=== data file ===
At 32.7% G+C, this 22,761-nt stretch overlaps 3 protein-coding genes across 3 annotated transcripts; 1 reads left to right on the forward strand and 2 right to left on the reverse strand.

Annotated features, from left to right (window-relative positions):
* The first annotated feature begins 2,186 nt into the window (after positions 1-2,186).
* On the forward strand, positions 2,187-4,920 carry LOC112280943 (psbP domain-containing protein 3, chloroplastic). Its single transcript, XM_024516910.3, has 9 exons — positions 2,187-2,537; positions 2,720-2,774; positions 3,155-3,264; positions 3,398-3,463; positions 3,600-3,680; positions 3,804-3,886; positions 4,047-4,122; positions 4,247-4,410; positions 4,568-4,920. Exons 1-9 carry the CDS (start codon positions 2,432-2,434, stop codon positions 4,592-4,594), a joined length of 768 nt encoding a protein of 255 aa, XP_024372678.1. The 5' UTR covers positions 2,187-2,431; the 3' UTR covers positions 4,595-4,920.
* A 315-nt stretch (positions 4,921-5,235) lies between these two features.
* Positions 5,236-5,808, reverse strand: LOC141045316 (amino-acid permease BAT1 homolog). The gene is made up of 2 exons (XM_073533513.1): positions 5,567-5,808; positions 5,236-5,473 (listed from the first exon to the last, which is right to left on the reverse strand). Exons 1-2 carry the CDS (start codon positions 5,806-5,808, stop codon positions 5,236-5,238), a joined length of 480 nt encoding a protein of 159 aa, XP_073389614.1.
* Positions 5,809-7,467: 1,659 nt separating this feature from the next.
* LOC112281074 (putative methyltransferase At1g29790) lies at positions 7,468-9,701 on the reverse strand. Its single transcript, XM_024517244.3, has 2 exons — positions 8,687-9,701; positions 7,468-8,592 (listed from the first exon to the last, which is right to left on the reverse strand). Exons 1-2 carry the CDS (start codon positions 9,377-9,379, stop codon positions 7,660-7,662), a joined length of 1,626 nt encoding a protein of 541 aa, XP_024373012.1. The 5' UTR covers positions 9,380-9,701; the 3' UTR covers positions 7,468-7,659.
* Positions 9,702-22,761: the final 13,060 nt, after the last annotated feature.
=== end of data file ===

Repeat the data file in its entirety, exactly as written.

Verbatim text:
At 32.7% G+C, this 22,761-nt stretch overlaps 3 protein-coding genes across 3 annotated transcripts; 1 reads left to right on the forward strand and 2 right to left on the reverse strand.

Annotated features, from left to right (window-relative positions):
* The first annotated feature begins 2,186 nt into the window (after positions 1-2,186).
* On the forward strand, positions 2,187-4,920 carry LOC112280943 (psbP domain-containing protein 3, chloroplastic). Its single transcript, XM_024516910.3, has 9 exons — positions 2,187-2,537; positions 2,720-2,774; positions 3,155-3,264; positions 3,398-3,463; positions 3,600-3,680; positions 3,804-3,886; positions 4,047-4,122; positions 4,247-4,410; positions 4,568-4,920. Exons 1-9 carry the CDS (start codon positions 2,432-2,434, stop codon positions 4,592-4,594), a joined length of 768 nt encoding a protein of 255 aa, XP_024372678.1. The 5' UTR covers positions 2,187-2,431; the 3' UTR covers positions 4,595-4,920.
* A 315-nt stretch (positions 4,921-5,235) lies between these two features.
* Positions 5,236-5,808, reverse strand: LOC141045316 (amino-acid permease BAT1 homolog). The gene is made up of 2 exons (XM_073533513.1): positions 5,567-5,808; positions 5,236-5,473 (listed from the first exon to the last, which is right to left on the reverse strand). Exons 1-2 carry the CDS (start codon positions 5,806-5,808, stop codon positions 5,236-5,238), a joined length of 480 nt encoding a protein of 159 aa, XP_073389614.1.
* Positions 5,809-7,467: 1,659 nt separating this feature from the next.
* LOC112281074 (putative methyltransferase At1g29790) lies at positions 7,468-9,701 on the reverse strand. Its single transcript, XM_024517244.3, has 2 exons — positions 8,687-9,701; positions 7,468-8,592 (listed from the first exon to the last, which is right to left on the reverse strand). Exons 1-2 carry the CDS (start codon positions 9,377-9,379, stop codon positions 7,660-7,662), a joined length of 1,626 nt encoding a protein of 541 aa, XP_024373012.1. The 5' UTR covers positions 9,380-9,701; the 3' UTR covers positions 7,468-7,659.
* Positions 9,702-22,761: the final 13,060 nt, after the last annotated feature.